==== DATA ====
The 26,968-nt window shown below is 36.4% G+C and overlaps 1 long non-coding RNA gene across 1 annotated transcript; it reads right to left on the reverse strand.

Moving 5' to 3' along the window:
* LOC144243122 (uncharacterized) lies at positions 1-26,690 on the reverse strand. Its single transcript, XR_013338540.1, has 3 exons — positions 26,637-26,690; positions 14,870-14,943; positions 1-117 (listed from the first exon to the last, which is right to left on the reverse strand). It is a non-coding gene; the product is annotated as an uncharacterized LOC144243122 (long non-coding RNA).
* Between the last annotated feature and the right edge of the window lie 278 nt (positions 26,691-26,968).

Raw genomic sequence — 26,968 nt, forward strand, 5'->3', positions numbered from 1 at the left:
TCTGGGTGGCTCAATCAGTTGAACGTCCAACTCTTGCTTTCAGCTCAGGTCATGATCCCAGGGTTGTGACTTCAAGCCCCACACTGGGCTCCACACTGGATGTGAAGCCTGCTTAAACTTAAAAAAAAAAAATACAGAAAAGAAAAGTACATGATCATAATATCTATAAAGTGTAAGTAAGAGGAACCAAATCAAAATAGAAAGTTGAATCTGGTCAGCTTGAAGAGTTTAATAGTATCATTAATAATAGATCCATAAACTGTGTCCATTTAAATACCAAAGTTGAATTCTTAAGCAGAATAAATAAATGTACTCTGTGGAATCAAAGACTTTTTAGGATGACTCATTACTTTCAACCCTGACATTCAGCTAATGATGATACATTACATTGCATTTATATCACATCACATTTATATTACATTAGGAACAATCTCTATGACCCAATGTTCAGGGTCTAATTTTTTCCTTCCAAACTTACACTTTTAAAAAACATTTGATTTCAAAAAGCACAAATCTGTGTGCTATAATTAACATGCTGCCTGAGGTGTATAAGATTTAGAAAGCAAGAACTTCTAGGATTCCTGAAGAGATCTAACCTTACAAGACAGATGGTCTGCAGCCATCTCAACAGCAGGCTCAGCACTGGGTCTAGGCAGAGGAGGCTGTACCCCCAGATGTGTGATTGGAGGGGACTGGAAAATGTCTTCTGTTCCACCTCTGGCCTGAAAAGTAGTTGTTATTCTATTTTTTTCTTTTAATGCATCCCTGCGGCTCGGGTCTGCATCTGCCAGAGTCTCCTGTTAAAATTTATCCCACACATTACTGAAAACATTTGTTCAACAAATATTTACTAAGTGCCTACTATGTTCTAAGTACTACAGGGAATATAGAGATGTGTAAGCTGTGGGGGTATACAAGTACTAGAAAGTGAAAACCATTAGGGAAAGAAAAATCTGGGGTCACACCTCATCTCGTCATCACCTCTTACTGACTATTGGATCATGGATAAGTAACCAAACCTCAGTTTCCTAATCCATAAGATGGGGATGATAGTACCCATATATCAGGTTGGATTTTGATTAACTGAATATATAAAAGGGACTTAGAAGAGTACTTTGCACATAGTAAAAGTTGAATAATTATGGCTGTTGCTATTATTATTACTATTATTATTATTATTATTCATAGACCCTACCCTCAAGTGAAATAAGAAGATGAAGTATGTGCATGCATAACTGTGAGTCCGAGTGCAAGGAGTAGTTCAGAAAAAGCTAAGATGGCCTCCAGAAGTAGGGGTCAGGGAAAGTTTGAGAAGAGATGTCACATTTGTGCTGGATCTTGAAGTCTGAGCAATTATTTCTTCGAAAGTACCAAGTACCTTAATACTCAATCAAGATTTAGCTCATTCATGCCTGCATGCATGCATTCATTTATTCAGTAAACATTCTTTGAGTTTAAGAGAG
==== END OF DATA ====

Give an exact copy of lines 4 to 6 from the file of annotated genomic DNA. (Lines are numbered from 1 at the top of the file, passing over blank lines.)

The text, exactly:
* Between the last annotated feature and the right edge of the window lie 278 nt (positions 26,691-26,968).

Raw genomic sequence — 26,968 nt, forward strand, 5'->3', positions numbered from 1 at the left:
TCTGGGTGGCTCAATCAGTTGAACGTCCAACTCTTGCTTTCAGCTCAGGTCATGATCCCAGGGTTGTGACTTCAAGCCCCACACTGGGCTCCACACTGGATGTGAAGCCTGCTTAAACTTAAAAAAAAAAAATACAGAAAAGAAAAGTACATGATCATAATATCTATAAAGTGTAAGTAAGAGGAACCAAATCAAAATAGAAAGTTGAATCTGGTCAGCTTGAAGAGTTTAATAGTATCATTAATAATAGATCCATAAACTGTGTCCATTTAAATACCAAAGTTGAATTCTTAAGCAGAATAAATAAATGTACTCTGTGGAATCAAAGACTTTTTAGGATGACTCATTACTTTCAACCCTGACATTCAGCTAATGATGATACATTACATTGCATTTATATCACATCACATTTATATTACATTAGGAACAATCTCTATGACCCAATGTTCAGGGTCTAATTTTTTCCTTCCAAACTTACACTTTTAAAAAACATTTGATTTCAAAAAGCACAAATCTGTGTGCTATAATTAACATGCTGCCTGAGGTGTATAAGATTTAGAAAGCAAGAACTTCTAGGATTCCTGAAGAGATCTAACCTTACAAGACAGATGGTCTGCAGCCATCTCAACAGCAGGCTCAGCACTGGGTCTAGGCAGAGGAGGCTGTACCCCCAGATGTGTGATTGGAGGGGACTGGAAAATGTCTTCTGTTCCACCTCTGGCCTGAAAAGTAGTTGTTATTCTATTTTTTTCTTTTAATGCATCCCTGCGGCTCGGGTCTGCATCTGCCAGAGTCTCCTGTTAAAATTTATCCCACACATTACTGAAAACATTTGTTCAACAAATATTTACTAAGTGCCTACTATGTTCTAAGTACTACAGGGAATATAGAGATGTGTAAGCTGTGGGGGTATACAAGTACTAGAAAGTGAAAACCATTAGGGAAAGAAAAATCTGGGGTCACACCTCATCTCGTCATCACCTCTTACTGACTATTGGATCATGGATAAGTAACCAAACCTCAGTTTCCTAATCCATAAGATGGGGATGATAGTACCCATATATCAGGTTGGATTTTGATTAACTGAATATATAAAAGGGACTTAGAAGAGTACTTTGCACATAGTAAAAGTTGAATAATTATGGCTGTTGCTATTATTATTACTATTATTATTATTATTATTCATAGACCCTACCCTCAAGTGAAATAAGAAGATGAAGTATGTGCATGCATAACTGTGAGTCCGAGTGCAAGGAGTAGTTCAGAAAAAGCTAAGATGGCCTCCAGAAGTAGGGGTCAGGGAAAGTTTGAGAAGAGATGTCACATTTGTGCTGGATCTTGAAGTCTGAGCAATTATTTCTTCGAAAGTACCAAGTACCTTAATACTCAATCAAGATTTAGCTCATTCATGCCTGCATGCATGCATTCATTTATTCAGTAAACATTCTTTGAGTTTAAGAGAG